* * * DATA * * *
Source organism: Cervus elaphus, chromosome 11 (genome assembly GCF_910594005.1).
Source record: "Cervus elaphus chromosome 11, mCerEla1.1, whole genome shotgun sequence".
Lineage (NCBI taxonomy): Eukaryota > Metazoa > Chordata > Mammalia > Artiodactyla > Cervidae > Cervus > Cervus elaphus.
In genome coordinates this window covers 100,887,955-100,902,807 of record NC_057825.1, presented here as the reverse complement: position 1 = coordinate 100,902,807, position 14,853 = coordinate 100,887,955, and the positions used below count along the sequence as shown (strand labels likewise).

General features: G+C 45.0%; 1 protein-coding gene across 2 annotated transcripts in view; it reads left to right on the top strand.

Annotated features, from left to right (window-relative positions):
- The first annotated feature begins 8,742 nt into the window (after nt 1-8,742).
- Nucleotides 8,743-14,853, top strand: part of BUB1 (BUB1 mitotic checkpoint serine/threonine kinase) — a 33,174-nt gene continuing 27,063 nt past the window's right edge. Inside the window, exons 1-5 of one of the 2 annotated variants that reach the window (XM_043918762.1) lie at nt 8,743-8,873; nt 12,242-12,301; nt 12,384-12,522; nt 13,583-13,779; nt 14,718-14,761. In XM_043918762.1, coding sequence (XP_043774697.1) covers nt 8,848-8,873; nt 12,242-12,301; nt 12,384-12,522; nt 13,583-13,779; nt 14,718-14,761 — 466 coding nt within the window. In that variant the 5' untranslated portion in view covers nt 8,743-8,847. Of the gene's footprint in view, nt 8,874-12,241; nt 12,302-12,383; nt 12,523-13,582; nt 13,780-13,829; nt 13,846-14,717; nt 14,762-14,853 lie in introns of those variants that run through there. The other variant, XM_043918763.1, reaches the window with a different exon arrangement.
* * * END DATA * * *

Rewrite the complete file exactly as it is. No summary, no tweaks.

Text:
Source organism: Cervus elaphus, chromosome 11 (genome assembly GCF_910594005.1).
Source record: "Cervus elaphus chromosome 11, mCerEla1.1, whole genome shotgun sequence".
Lineage (NCBI taxonomy): Eukaryota > Metazoa > Chordata > Mammalia > Artiodactyla > Cervidae > Cervus > Cervus elaphus.
In genome coordinates this window covers 100,887,955-100,902,807 of record NC_057825.1, presented here as the reverse complement: position 1 = coordinate 100,902,807, position 14,853 = coordinate 100,887,955, and the positions used below count along the sequence as shown (strand labels likewise).

General features: G+C 45.0%; 1 protein-coding gene across 2 annotated transcripts in view; it reads left to right on the top strand.

Annotated features, from left to right (window-relative positions):
- The first annotated feature begins 8,742 nt into the window (after nt 1-8,742).
- Nucleotides 8,743-14,853, top strand: part of BUB1 (BUB1 mitotic checkpoint serine/threonine kinase) — a 33,174-nt gene continuing 27,063 nt past the window's right edge. Inside the window, exons 1-5 of one of the 2 annotated variants that reach the window (XM_043918762.1) lie at nt 8,743-8,873; nt 12,242-12,301; nt 12,384-12,522; nt 13,583-13,779; nt 14,718-14,761. In XM_043918762.1, coding sequence (XP_043774697.1) covers nt 8,848-8,873; nt 12,242-12,301; nt 12,384-12,522; nt 13,583-13,779; nt 14,718-14,761 — 466 coding nt within the window. In that variant the 5' untranslated portion in view covers nt 8,743-8,847. Of the gene's footprint in view, nt 8,874-12,241; nt 12,302-12,383; nt 12,523-13,582; nt 13,780-13,829; nt 13,846-14,717; nt 14,762-14,853 lie in introns of those variants that run through there. The other variant, XM_043918763.1, reaches the window with a different exon arrangement.